HHMC positively believes that each and every business in the recruitment industry has a value and a sale process is possible even in today’s environment.
It is true that sometimes the assessment of a recruitment agency’s value or a recommended deal structure may differ from the owner’s expectations, but there is always a value and a deal structure to be discussed if you keep an open mind.
Recruitment agency owners need to plan and execute quickly to secure the future of their business, not let the situation control them. In normal circumstances this discussion might be targeted at Baby Boomers and their exit strategies, but these are not normal circumstances.
The 2020 pandemic is having a dramatic impact on all industries in all countries. There is a case to say the recruitment industry is impacted more than most. This is partly because the business relies on the forward business confidence of clients (and that has been smashed), but also because such a large proportion of the industry is comprised of small to medium owner-operated businesses.
Small business owners feel the impact of downturns even more deeply as the implications are so much closer to home. Often owners have personal guarantees over leases and contracts, are likely to have the family home connected to the business in some manner and share the highs and lows of the business deeply with immediate family. Small business is very personal. For some, if the business fails everything is gone.
Even if the business fails and the owners can walk away with personal assets relatively unscathed, it is a deep emotional impact. With apologies to PAYG managers who may lose their job, it is different.
Be In Control
It’s a fact that many recruitment agencies will not survive this pandemic and the economic shutdown, especially if the recovery is slow. We have already seen businesses reduced to sole trader status, or placed in administration, or have just shut the door.
The recruitment industry’s response to the crisis is excellent and there is pointed, articulate advice available for owners to consider all aspects of what they are dealing with – cashflow, staff, clients, candidates, technology, landlords, and personal health. We are also starting to see greater focus on the future – what might change in the economy, how to take advantage of the situation to reorganise internally, and how to prepare for the inevitable recovery.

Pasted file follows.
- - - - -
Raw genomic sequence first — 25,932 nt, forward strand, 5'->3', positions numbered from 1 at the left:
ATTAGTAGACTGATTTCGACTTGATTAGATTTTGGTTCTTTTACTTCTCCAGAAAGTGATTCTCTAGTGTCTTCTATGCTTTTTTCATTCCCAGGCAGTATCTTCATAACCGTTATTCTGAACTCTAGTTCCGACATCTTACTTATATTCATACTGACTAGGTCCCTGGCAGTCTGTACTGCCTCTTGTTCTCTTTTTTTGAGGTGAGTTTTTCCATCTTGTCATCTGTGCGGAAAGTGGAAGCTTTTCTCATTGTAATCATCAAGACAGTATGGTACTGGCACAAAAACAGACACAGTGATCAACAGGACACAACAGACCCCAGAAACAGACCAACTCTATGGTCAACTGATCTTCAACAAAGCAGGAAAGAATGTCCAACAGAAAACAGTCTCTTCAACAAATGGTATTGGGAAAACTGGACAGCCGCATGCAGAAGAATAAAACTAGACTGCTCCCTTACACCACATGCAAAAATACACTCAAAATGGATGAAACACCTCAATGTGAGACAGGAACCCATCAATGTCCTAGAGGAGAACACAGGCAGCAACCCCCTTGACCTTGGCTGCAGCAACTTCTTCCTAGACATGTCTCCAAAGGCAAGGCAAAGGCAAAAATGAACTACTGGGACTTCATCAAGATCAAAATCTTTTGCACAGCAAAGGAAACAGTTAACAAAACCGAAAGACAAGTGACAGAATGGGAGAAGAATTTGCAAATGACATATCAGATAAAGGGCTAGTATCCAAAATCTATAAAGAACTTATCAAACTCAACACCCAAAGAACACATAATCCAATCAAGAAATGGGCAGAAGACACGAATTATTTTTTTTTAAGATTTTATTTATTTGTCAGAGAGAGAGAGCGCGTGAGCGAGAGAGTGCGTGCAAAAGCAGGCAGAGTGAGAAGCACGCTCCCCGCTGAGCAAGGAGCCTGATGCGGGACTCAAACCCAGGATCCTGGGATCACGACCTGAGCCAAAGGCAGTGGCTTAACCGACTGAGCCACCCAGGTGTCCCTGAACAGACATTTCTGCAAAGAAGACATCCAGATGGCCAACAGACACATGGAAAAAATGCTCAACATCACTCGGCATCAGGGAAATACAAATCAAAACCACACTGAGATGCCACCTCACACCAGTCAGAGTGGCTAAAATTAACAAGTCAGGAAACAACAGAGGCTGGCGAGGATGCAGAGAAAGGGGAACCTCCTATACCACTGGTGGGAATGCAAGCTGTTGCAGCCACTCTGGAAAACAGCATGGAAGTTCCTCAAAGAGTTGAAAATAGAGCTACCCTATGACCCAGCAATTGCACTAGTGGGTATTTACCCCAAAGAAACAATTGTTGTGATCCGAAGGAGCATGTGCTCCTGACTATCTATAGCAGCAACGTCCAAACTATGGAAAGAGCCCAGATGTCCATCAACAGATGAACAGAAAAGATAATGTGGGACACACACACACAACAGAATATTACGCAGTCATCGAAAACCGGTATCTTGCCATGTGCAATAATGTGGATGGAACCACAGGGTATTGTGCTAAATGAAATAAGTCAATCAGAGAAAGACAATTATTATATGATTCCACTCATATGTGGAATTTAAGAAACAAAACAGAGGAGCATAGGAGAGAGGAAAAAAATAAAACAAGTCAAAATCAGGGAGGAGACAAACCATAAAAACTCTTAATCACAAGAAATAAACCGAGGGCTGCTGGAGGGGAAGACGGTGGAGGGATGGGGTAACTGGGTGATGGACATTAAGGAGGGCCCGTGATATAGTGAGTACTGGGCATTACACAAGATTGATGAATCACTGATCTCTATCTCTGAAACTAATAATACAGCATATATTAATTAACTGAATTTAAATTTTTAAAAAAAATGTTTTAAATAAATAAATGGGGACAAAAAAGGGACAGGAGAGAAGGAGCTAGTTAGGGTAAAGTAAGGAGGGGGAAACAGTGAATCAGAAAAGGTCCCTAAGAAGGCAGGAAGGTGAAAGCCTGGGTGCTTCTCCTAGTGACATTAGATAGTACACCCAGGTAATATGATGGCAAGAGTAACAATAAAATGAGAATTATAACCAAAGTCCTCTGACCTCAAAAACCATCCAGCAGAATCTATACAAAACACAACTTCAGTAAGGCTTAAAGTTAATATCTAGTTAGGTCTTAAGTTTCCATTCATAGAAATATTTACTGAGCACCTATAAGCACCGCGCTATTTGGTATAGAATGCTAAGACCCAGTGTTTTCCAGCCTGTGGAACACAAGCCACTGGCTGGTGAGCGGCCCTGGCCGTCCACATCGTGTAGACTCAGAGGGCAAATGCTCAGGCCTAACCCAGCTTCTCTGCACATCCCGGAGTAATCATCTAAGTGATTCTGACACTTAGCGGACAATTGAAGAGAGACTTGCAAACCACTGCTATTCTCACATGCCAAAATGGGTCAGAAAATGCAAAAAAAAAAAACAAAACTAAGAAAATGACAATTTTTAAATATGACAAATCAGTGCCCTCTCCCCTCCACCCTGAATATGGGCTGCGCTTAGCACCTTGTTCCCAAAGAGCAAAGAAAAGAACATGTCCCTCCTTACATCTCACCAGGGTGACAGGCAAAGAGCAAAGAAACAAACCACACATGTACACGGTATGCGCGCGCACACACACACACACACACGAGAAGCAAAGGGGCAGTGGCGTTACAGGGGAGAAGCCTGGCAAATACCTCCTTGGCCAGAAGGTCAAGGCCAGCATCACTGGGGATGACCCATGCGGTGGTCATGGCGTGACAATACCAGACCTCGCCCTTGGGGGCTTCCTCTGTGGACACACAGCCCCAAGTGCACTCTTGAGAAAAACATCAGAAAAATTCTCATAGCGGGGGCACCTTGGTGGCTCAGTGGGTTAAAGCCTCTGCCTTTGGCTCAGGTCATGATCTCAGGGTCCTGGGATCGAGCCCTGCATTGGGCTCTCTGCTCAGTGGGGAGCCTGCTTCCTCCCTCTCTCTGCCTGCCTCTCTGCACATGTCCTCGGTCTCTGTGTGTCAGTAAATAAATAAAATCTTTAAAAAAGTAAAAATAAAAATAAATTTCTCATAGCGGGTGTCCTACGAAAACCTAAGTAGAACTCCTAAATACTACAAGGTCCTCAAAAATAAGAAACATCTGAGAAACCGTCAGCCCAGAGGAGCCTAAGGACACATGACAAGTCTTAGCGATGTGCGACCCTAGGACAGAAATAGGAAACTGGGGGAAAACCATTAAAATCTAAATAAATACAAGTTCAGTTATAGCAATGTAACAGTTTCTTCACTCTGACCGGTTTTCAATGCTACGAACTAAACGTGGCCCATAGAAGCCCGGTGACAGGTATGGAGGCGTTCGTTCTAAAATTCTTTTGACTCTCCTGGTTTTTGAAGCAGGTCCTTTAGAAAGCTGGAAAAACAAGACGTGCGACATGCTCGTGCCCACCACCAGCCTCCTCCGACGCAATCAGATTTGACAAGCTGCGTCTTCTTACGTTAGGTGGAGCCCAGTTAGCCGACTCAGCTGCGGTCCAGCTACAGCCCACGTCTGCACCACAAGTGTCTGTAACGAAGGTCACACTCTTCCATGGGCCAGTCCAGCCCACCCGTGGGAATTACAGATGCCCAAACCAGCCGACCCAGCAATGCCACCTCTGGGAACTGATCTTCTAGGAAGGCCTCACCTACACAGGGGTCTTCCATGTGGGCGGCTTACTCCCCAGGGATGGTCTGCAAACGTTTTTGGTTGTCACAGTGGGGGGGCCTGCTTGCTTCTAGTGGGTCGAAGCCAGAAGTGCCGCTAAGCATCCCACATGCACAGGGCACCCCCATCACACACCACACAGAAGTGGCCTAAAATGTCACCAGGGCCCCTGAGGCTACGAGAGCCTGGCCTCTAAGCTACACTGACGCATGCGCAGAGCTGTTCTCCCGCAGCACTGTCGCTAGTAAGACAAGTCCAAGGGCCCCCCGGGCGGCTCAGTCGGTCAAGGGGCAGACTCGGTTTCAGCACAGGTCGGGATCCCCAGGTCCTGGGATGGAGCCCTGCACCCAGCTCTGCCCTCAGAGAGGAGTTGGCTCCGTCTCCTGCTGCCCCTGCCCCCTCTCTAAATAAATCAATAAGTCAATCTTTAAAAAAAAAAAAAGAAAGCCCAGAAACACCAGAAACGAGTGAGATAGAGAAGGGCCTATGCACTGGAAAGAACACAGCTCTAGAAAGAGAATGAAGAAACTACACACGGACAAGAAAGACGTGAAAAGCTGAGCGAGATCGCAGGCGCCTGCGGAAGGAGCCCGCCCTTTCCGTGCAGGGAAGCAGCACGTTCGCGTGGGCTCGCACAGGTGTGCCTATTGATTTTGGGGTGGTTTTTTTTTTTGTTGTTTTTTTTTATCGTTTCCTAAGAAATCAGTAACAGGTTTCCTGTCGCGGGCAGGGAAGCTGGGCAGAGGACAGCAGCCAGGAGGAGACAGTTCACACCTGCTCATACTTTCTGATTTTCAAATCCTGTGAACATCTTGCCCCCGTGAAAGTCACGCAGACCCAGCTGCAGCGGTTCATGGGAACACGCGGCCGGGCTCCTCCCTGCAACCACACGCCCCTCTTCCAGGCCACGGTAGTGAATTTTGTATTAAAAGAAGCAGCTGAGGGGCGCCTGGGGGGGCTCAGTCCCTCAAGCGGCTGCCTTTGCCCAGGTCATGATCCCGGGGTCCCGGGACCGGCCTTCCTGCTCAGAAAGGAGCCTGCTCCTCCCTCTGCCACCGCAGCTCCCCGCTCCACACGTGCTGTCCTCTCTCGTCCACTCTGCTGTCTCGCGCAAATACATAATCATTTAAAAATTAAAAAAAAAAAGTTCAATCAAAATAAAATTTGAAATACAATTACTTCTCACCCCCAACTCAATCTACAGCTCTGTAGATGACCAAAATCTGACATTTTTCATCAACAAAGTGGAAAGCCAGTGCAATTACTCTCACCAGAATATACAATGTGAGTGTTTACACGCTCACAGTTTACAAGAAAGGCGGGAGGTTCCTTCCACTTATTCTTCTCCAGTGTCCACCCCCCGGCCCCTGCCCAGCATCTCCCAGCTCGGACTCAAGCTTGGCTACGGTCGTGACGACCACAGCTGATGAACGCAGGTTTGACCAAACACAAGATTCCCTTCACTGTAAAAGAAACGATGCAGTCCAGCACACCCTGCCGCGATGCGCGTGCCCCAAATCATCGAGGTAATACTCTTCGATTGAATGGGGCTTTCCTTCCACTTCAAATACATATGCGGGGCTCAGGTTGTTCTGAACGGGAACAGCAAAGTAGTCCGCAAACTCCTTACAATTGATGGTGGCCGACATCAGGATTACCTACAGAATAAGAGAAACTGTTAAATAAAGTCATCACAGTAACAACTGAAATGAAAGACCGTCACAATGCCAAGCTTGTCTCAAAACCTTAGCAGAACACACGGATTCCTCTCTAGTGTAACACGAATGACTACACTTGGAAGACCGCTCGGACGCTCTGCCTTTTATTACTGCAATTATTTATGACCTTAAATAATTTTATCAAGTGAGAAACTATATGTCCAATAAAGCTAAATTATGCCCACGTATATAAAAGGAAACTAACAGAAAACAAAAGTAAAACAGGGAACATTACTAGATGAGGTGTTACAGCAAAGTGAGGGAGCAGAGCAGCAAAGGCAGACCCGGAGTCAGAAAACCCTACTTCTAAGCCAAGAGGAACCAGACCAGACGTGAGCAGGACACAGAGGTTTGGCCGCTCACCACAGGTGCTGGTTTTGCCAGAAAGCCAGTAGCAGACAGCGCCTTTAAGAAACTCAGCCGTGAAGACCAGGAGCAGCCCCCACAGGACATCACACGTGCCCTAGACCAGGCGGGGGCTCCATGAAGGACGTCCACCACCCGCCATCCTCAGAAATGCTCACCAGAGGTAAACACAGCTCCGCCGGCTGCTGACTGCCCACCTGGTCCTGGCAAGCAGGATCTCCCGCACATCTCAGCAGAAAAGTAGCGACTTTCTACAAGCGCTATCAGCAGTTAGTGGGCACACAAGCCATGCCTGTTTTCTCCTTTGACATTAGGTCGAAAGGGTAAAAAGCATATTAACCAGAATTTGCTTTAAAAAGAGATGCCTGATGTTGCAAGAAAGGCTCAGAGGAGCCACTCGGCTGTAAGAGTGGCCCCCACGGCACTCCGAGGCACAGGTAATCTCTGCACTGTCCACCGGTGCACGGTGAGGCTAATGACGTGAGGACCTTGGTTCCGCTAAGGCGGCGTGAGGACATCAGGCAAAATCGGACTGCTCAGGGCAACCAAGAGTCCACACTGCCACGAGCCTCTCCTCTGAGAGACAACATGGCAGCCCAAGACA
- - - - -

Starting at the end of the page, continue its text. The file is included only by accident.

The sage advice has been to take big steps and to act with haste. In the early days, that was to reduce costs deeply and quickly to meet the forecast GP levels. Now it is to stop tinkering and make bigger decisions that will have lasting impact. But always the advice is to do it now, not wait for a week or a month or to see what might evolve.
This advice carries through to the owners who are evaluating the overall position of their business. Does the business have a strategy to recover? Are the leadership and financial assets in place to drive the business out of the current situation?
Please do not wait until there are no options left – act early, get some advice, and openly explain the situation no matter how hard that process might be.
The benefit of acting early is that you may have options open to you that you hadn’t considered. If you act early, the value of contractors, clients, contracts, open job orders and staff will be seen by others. There is also the potential opportunity of an ongoing role for the owners if that is wanted and an arrangement can be reached.
Who knows, the next 6-12 months may reinvigorate those who have been shattered by the current circumstances, allowing a return to play a role in the rebuild.
The advantages for the smallest of businesses may be less about the financials. The pride, honour and dignity of passing on your business to another entity is worth a huge amount in these times.
For those considering retiring, especially, the final business decision should not be to close the door.